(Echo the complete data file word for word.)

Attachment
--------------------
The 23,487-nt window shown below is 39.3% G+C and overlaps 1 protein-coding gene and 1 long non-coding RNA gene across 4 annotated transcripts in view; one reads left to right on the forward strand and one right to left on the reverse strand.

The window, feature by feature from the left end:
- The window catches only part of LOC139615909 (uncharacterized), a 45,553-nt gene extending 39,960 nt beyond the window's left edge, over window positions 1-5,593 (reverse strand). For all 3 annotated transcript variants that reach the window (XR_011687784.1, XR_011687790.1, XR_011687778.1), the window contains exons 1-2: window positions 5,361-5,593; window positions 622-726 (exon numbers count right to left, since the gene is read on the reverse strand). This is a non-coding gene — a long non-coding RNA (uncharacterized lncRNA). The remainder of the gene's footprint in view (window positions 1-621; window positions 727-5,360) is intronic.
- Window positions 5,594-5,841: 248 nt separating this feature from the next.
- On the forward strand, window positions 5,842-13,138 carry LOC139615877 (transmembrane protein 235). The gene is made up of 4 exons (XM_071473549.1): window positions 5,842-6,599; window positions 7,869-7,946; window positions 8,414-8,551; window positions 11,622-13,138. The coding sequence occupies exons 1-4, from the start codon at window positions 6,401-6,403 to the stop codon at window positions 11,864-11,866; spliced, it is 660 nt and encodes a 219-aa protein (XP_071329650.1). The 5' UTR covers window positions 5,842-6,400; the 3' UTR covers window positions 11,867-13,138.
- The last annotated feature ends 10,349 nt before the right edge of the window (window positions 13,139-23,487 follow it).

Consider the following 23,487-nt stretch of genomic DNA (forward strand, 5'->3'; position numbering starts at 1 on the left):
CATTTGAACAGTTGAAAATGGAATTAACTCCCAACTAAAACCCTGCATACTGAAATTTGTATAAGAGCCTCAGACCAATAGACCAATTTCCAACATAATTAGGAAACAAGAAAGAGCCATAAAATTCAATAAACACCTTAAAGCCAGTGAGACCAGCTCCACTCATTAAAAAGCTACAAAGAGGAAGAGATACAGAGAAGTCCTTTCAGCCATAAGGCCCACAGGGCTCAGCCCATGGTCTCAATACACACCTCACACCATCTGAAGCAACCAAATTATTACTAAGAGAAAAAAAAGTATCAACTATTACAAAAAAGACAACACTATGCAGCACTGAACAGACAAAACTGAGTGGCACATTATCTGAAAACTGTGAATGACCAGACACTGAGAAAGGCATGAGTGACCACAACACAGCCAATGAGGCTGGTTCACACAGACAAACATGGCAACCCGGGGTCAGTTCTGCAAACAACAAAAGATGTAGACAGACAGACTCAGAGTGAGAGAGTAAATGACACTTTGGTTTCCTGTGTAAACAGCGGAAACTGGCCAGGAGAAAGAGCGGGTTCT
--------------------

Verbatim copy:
The 23,487-nt window shown below is 39.3% G+C and overlaps 1 protein-coding gene and 1 long non-coding RNA gene across 4 annotated transcripts in view; one reads left to right on the forward strand and one right to left on the reverse strand.

The window, feature by feature from the left end:
- The window catches only part of LOC139615909 (uncharacterized), a 45,553-nt gene extending 39,960 nt beyond the window's left edge, over window positions 1-5,593 (reverse strand). For all 3 annotated transcript variants that reach the window (XR_011687784.1, XR_011687790.1, XR_011687778.1), the window contains exons 1-2: window positions 5,361-5,593; window positions 622-726 (exon numbers count right to left, since the gene is read on the reverse strand). This is a non-coding gene — a long non-coding RNA (uncharacterized lncRNA). The remainder of the gene's footprint in view (window positions 1-621; window positions 727-5,360) is intronic.
- Window positions 5,594-5,841: 248 nt separating this feature from the next.
- On the forward strand, window positions 5,842-13,138 carry LOC139615877 (transmembrane protein 235). The gene is made up of 4 exons (XM_071473549.1): window positions 5,842-6,599; window positions 7,869-7,946; window positions 8,414-8,551; window positions 11,622-13,138. The coding sequence occupies exons 1-4, from the start codon at window positions 6,401-6,403 to the stop codon at window positions 11,864-11,866; spliced, it is 660 nt and encodes a 219-aa protein (XP_071329650.1). The 5' UTR covers window positions 5,842-6,400; the 3' UTR covers window positions 11,867-13,138.
- The last annotated feature ends 10,349 nt before the right edge of the window (window positions 13,139-23,487 follow it).

Consider the following 23,487-nt stretch of genomic DNA (forward strand, 5'->3'; position numbering starts at 1 on the left):
CATTTGAACAGTTGAAAATGGAATTAACTCCCAACTAAAACCCTGCATACTGAAATTTGTATAAGAGCCTCAGACCAATAGACCAATTTCCAACATAATTAGGAAACAAGAAAGAGCCATAAAATTCAATAAACACCTTAAAGCCAGTGAGACCAGCTCCACTCATTAAAAAGCTACAAAGAGGAAGAGATACAGAGAAGTCCTTTCAGCCATAAGGCCCACAGGGCTCAGCCCATGGTCTCAATACACACCTCACACCATCTGAAGCAACCAAATTATTACTAAGAGAAAAAAAAGTATCAACTATTACAAAAAAGACAACACTATGCAGCACTGAACAGACAAAACTGAGTGGCACATTATCTGAAAACTGTGAATGACCAGACACTGAGAAAGGCATGAGTGACCACAACACAGCCAATGAGGCTGGTTCACACAGACAAACATGGCAACCCGGGGTCAGTTCTGCAAACAACAAAAGATGTAGACAGACAGACTCAGAGTGAGAGAGTAAATGACACTTTGGTTTCCTGTGTAAACAGCGGAAACTGGCCAGGAGAAAGAGCGGGTTCT